I have long since abandoned hope that this season is going to actually happen.

That whole thing started when I wrote a column for Puck Daddy saying I was somewhat optimistic that, given the frequency with which both sides of the labor battle were meeting prior to the NHLPA’s counterproposal — and that only came after a prolonged period of retiring to their respective corners and staring angrily at each other while firmly not-negotiating anything at all — and like three days later there was some sort of public pissing match. In retrospect I should have thought the league would swat that offer down as being far too logical and therefore unacceptable, like Dikembe Mutombo in his prime.

And the disgust on both sides seemed only to mount in the days leading up to and indeed immediately following the expiration of this past, dearly departed collective bargaining agreement. Now were Gary Bettman and Donald Fehr not only glowering at each other in meeting rooms, they were both throwing up their hands to the media like, “Do you believe I have to deal with this friggin’ guy? He’s being TOTALLY unreasonable!”

And so it was that the sides haven’t met in quite a while. There was kind of no point to it, if you want to be really pragmatic about it. Here’s how that kind of meeting would go:

“Hey Gary how are you?”

“I’m fine, Don. Say, just to satisfy my own curiosity, are you budging on that old framework of the cap and hockey-related revenue under your new proposal?”

“No Gary, we’re not. In fact, we think if you ju…”

“Okay, well see ya later then. You guys know the way out, right?”

~fin.~

But then word came yesterday that the two sides would, oh man, they’d actually meet this week. Friday, to be exact. Wow, thought hockey fans, actual progress. Then it was further revealed what that late-week meeting would be about: non-financial issues in the next CBA. Just as quickly as people got their hopes up for meaningful progress, their hopes were dashed. Tim Wharnsby and many others characterized the meetings as essentially being “no big deal.” And they would know. They’re real plugged in for this kind of thing.

Nonetheless, it should be said that progress, and progress of any kind at this point, is something that ought to be welcomed. Friday’s meetings will be the first formal convening between the two sides since the lockout began. And while certainly they’re not going to also casually hammer out the billion-dollar gap in their two widely-varying proposed CBAs while trying to figure out how to schedule games and the ways in which Brendan Shanahan will be able to mete out supplemental discipline for the next few years, they’ll likely be able to reach some agreements on some things that impact the day-to-day business of the league and the players.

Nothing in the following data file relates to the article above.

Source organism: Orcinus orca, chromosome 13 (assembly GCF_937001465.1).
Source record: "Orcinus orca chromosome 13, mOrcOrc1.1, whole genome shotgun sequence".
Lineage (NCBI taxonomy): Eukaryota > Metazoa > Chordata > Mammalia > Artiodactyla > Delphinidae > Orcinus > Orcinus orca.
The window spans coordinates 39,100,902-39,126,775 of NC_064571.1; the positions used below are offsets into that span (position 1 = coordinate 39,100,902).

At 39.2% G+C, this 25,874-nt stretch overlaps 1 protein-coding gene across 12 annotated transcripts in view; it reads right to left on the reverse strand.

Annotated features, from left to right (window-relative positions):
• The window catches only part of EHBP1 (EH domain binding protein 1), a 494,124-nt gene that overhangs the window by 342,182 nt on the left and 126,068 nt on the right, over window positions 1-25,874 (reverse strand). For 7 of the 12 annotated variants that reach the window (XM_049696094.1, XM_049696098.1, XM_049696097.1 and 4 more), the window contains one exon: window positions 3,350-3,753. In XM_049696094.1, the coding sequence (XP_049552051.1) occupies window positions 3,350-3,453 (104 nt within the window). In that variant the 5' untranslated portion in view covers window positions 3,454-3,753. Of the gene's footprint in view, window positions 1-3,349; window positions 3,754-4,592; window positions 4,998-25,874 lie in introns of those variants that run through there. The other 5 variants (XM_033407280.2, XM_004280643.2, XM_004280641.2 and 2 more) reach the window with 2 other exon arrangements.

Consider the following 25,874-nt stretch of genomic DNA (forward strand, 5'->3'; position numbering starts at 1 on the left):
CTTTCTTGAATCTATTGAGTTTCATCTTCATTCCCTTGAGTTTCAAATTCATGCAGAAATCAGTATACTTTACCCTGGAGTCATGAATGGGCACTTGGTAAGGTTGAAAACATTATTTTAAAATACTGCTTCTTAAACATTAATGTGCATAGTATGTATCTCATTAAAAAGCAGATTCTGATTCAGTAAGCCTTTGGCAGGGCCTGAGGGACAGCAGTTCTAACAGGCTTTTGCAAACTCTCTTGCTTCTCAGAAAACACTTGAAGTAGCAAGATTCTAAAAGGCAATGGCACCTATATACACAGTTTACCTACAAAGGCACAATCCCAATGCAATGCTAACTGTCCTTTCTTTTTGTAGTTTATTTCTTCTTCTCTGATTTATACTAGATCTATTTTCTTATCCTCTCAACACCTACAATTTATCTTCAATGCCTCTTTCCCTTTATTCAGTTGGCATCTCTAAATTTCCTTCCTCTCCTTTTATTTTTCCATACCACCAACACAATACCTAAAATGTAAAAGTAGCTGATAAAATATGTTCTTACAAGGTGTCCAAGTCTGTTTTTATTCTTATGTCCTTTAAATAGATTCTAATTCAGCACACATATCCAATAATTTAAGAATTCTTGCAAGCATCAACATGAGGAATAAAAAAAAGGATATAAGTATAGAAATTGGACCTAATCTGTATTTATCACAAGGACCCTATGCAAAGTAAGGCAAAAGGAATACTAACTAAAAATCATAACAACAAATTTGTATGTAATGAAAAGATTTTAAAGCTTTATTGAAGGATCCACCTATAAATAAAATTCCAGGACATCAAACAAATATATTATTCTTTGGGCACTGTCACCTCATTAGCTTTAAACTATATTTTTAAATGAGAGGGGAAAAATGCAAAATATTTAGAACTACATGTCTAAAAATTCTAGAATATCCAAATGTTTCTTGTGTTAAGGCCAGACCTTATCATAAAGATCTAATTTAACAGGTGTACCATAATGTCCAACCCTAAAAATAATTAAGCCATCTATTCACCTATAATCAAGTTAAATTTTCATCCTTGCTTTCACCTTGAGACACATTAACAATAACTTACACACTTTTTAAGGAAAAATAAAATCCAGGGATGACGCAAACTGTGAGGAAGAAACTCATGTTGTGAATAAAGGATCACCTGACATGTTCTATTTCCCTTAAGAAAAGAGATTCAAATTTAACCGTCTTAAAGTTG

That’s not nothing.

This is, we’re told constantly by everyone on both sides and also in the media and on Twitter and by the guy down the street who wears tank tops in January, a long process. There’s not going to be a resolution next week or the week after or the week after that. It is, in hockey parlance, a total gong show. But I don’t buy that just because they’re not talking about The Money that these meetings are meaningless. I mean, this is stuff that would need to be worked out after the money was dealt with anyway, if that was the way both sides chose to approach it, right? You couldn’t have a completed CBA without laying down hammering out those sticky medical and travel arrangements Bettman was banging on about the day before the lockout began. So I’ll take this because it’s better than the alternative Cold War we’ve been living with.

To be fair, I don’t know what’s wrong with me, and I wouldn’t say I’m optimistic, but it seems to me if these two sides that have been all pissed off for the better part of two and a half months are getting in the same room to talk about anything, that’s a step in the right direction. The issues being discussed might be as heavy as revenue sharing, as “no big deal” as how training camps will work next time out, or as outright trivial as who’s going to win on the Bachelorette this season. At least they’re talking. Talking leads — IN THEORY AT LEAST — to understanding, right? If these pave the way, and turn out to be the START I talks, how is that bad?

So no, nothing discussed Friday will actually lead us anywhere appreciably closer to having NHL hockey back in our lives. Feel free to hunker down for a while and see if you can find any illegal KHL streams to watch. Go read a book. Hit the gym. Neither side’s budging for a few months at least. But one meeting is more likely to lead to another than no meetings, unless Fehr flips a table over and puts Bill Daly in a headlock. You just know he’s got that old-man strength. Gotta watch out for that.

Again, I’m hedging my bets and assuming this season is gonna be toast — call it an artifact of all the player propaganda to that end — but hey, maybe not? I gotta take what hope I can get.